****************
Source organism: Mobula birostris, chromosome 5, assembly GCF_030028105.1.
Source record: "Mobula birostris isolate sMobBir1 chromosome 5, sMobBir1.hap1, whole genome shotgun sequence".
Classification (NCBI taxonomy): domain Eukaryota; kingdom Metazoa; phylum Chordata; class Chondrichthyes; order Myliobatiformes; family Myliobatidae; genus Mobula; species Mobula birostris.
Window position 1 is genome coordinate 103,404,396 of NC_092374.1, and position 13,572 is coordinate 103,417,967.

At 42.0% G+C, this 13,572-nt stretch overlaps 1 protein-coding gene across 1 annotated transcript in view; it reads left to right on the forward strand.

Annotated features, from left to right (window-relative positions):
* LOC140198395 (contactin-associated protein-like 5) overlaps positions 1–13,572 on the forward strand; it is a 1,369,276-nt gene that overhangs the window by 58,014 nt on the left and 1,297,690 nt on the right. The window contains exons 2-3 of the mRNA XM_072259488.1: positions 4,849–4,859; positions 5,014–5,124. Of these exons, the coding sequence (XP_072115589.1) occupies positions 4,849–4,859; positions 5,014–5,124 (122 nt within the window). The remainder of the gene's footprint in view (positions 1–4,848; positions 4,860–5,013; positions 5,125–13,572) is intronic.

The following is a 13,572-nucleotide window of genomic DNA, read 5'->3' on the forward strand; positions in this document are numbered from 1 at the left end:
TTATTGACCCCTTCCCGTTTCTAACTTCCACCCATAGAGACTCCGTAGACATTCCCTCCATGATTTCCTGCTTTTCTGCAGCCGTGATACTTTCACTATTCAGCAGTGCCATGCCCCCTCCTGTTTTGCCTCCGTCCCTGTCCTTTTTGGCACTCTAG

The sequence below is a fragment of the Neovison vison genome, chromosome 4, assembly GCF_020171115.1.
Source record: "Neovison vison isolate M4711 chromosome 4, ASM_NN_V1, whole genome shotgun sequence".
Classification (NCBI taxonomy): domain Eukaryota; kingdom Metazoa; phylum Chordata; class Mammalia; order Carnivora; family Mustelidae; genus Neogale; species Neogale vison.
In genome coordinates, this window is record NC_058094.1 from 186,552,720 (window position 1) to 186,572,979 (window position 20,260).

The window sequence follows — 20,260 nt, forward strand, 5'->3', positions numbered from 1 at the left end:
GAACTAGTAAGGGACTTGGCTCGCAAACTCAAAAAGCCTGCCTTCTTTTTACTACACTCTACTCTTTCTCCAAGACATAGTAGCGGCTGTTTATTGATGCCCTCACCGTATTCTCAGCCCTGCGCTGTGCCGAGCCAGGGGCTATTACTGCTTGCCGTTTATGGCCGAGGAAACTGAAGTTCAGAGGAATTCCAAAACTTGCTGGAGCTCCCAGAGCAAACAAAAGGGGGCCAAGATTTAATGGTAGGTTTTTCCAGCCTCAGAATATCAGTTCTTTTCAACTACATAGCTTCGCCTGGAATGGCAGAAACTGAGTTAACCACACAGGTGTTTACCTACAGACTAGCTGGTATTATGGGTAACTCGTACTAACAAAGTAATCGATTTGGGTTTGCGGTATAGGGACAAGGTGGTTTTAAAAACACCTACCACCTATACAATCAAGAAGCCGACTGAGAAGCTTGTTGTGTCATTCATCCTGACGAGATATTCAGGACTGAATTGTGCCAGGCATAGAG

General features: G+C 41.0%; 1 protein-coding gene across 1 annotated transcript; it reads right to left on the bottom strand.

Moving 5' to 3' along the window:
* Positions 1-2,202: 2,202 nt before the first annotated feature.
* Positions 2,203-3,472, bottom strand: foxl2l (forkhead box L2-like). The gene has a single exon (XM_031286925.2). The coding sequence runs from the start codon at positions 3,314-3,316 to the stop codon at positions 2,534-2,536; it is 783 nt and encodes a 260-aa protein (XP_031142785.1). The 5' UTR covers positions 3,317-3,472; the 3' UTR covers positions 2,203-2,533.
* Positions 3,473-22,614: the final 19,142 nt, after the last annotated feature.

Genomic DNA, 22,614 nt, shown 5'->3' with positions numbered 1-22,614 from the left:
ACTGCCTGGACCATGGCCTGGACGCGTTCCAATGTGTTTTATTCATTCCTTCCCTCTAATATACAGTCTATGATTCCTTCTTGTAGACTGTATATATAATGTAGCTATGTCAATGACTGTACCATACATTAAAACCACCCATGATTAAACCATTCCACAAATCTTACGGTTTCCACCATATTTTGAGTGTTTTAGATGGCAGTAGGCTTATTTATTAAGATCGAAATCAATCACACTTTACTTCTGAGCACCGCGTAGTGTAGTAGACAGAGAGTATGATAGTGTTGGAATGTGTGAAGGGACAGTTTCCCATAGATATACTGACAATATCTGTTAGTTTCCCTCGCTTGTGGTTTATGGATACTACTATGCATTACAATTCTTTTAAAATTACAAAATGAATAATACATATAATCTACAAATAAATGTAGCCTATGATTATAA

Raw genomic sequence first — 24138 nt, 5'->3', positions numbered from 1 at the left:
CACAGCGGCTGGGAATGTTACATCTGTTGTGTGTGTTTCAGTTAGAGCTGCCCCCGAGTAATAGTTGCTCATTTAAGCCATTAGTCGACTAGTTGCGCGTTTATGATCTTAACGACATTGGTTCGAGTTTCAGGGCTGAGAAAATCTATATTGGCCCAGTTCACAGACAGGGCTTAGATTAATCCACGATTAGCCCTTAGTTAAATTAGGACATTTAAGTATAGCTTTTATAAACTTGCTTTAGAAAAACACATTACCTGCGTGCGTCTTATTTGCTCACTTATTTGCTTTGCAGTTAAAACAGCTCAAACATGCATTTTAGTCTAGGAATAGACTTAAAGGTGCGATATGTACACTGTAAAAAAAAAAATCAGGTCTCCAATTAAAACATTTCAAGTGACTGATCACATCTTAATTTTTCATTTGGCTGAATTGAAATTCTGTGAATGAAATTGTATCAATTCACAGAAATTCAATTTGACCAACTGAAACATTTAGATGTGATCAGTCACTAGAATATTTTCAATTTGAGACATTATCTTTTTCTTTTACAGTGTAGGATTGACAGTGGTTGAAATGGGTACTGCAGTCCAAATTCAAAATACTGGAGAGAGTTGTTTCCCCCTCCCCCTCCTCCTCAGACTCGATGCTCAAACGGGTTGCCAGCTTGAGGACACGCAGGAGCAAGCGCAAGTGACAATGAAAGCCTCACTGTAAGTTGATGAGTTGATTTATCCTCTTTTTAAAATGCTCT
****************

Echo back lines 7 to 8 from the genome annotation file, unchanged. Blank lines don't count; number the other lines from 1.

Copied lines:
* LOC140198395 (contactin-associated protein-like 5) overlaps positions 1–13,572 on the forward strand; it is a 1,369,276-nt gene that overhangs the window by 58,014 nt on the left and 1,297,690 nt on the right. The window contains exons 2-3 of the mRNA XM_072259488.1: positions 4,849–4,859; positions 5,014–5,124. Of these exons, the coding sequence (XP_072115589.1) occupies positions 4,849–4,859; positions 5,014–5,124 (122 nt within the window). The remainder of the gene's footprint in view (positions 1–4,848; positions 4,860–5,013; positions 5,125–13,572) is intronic.

The following is a 13,572-nucleotide window of genomic DNA, read 5'->3' on the forward strand; positions in this document are numbered from 1 at the left end: